In 2007, I visited Zimbabwe. I saw the pride of connection the people there have. Zimbabwe is struggling, but the church people I met there love to claim the name United Methodist. They proudly display the cross and flame. I went in numerous local churches. All of them had a cross and flame displayed in the front of the sanctuary. Some of them had four or five.
I attended a funeral service in Zimbabwe for a dear pastor of the conference. I was struck by the number of tombstones in the cemetery that displayed the cross and flame. Many people in Zimbabwe wear clergy shirts and wraparound dresses decorated with the cross and flame. This is the visible pride they have in being part of our global connection.
I was also blessed last winter to visit churches in the Czech Republic and Slovakia. Leadership there is young. Many of the pastors are 35 and younger. Their worship services are casual with a lot of lively singing, often led with guitar. The faith is alive there, and their eagerness to learn more about our Wesleyan heritage is evident. I was impressed by the vitality of the worship linked to a commitment to being a witness for Christ through practical ministries addressing the needs of youth. In the second most atheistic country in the world, this denomination is alive and growing.
Claiming the name
I was a member of our agency's team leading training for pastors in the Philippines. One afternoon, church leaders took us on a trip to a huge squatter village at the edge of Manila. They told us that 30,000 people lived in this area. Houses were made of tin and straw and bamboo and anything else they could find. We visited a local church member and sat on the bamboo floor of his house. His baby lay sleeping next to him.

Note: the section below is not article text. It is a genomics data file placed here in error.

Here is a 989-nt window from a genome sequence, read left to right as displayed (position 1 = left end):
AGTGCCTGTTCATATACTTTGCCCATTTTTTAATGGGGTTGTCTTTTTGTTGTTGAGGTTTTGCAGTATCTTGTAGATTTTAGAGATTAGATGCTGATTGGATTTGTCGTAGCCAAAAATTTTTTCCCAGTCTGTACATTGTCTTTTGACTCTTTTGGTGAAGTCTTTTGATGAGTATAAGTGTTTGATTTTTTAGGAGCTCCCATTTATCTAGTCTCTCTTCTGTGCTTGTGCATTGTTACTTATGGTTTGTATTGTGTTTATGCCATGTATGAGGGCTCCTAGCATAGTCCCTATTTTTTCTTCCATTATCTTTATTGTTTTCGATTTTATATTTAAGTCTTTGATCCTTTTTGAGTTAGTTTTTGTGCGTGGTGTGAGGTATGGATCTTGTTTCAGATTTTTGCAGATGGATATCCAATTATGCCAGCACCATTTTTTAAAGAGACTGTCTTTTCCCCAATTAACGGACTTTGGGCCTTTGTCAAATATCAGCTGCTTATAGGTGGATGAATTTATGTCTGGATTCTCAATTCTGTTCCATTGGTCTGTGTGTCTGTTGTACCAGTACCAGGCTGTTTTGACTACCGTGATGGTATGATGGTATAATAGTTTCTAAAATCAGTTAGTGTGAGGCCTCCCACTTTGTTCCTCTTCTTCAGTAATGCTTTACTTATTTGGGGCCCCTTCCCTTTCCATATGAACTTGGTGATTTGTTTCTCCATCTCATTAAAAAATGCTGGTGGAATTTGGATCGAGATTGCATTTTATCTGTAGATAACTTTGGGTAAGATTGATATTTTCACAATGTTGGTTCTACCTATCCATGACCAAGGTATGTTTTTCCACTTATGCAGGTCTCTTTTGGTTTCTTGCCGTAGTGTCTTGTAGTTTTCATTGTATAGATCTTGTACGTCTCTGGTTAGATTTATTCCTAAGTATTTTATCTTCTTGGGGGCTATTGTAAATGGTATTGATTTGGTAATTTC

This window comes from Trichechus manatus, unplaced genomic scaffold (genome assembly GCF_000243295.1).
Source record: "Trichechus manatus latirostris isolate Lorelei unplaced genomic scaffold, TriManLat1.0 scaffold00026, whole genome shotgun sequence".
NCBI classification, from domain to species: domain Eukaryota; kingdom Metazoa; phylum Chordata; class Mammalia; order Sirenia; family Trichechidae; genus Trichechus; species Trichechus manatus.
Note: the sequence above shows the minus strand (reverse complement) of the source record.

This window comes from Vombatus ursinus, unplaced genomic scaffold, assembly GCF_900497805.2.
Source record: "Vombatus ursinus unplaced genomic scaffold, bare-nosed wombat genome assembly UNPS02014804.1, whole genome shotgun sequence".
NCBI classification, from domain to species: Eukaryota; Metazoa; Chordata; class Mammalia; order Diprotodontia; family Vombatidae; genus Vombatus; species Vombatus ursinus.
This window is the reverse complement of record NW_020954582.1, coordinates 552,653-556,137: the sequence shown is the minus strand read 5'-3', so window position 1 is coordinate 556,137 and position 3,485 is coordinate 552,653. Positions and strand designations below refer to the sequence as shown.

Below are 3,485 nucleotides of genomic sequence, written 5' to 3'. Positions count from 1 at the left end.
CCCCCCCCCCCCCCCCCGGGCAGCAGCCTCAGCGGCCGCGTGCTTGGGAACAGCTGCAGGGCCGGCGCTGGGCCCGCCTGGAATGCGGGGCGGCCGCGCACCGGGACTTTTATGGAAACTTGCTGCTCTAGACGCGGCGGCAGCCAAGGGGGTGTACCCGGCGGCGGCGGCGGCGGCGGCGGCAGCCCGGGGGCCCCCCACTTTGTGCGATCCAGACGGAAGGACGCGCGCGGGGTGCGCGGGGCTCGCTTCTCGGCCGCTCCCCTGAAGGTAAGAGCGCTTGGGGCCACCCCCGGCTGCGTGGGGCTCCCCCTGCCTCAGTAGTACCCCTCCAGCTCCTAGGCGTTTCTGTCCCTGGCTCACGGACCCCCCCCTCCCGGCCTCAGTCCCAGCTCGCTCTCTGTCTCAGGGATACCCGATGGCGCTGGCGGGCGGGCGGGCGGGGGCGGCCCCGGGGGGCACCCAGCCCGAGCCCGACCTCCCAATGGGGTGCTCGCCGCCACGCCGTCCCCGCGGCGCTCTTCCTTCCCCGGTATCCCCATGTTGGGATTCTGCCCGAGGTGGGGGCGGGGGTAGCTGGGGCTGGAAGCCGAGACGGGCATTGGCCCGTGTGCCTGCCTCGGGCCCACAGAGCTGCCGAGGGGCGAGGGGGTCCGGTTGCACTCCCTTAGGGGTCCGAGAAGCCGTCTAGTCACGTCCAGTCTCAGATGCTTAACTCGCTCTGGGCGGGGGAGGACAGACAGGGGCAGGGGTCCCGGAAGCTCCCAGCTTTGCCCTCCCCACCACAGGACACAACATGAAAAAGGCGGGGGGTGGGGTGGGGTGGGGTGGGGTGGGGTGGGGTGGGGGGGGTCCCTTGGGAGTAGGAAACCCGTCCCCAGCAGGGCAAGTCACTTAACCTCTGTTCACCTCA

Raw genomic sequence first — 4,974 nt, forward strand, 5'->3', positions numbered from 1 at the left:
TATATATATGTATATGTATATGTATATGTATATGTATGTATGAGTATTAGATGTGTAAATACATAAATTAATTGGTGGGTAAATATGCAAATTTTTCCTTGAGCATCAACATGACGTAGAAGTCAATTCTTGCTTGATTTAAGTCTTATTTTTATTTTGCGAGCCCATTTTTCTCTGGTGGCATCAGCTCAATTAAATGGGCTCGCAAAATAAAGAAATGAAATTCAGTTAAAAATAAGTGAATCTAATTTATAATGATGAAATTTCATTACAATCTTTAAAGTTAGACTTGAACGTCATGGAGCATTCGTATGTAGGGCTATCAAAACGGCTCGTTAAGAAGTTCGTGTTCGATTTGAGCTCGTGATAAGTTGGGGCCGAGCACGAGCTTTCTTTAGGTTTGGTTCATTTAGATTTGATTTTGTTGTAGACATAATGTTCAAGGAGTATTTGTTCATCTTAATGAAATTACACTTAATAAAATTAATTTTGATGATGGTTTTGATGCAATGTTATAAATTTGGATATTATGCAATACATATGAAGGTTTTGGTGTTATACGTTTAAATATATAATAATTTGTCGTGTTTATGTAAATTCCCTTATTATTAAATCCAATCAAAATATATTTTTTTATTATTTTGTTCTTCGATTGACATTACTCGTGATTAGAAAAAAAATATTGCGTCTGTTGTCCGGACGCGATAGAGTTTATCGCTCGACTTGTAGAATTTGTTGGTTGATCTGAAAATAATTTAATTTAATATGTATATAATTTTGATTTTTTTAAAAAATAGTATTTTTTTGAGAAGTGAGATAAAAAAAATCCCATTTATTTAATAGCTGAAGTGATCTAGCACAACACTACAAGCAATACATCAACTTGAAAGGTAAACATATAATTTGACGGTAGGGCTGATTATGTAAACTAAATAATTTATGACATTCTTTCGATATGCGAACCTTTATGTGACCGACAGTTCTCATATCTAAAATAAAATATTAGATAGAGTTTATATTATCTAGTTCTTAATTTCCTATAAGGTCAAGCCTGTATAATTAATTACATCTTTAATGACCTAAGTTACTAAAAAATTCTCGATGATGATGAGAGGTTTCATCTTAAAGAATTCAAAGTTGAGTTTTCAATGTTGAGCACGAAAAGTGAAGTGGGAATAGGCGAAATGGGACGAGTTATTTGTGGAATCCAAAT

"God is using United Methodist Christians bound together in an amazing web of connection to accomplish great and beautiful things. We all can and should feel honored to be part of that marvelous work."
He told us about his life selling a milk-like drink on the streets of the city. He would go to work as soon as his wife returned from her job. On a good day, he would make the equivalent of $2.
As we drove down a dusty road leaving the area, we came upon a rugged structure made of nothing but poles and a thatched roof. It was an open-air sanctuary with the United Methodist cross and flame prominently displayed on the front.
This is The United Methodist Church. Even there in a severely oppressed area, the church is alive.
I do not intend to say that God’s spirit is not working in many other congregations and in a wide variety of settings throughout the world. And I would not say that I agree with every position or action this denomination takes. Who does?
But I am very aware that many of us do not know of the good things God is doing in and through The United Methodist Church. Because we have not had an opportunity to hear or perhaps didn’t listen, we remain uninformed.
I am not offering this reflection as a blind celebration of The United Methodist Church. It is offered more as a celebration of the Spirit of God at work. God is using United Methodist Christians bound together in an amazing web of connection to accomplish great and beautiful things. We all can and should feel honored to be part of that marvelous work.
Childers is director of conference relations for the United Methodist Board of Church and Society.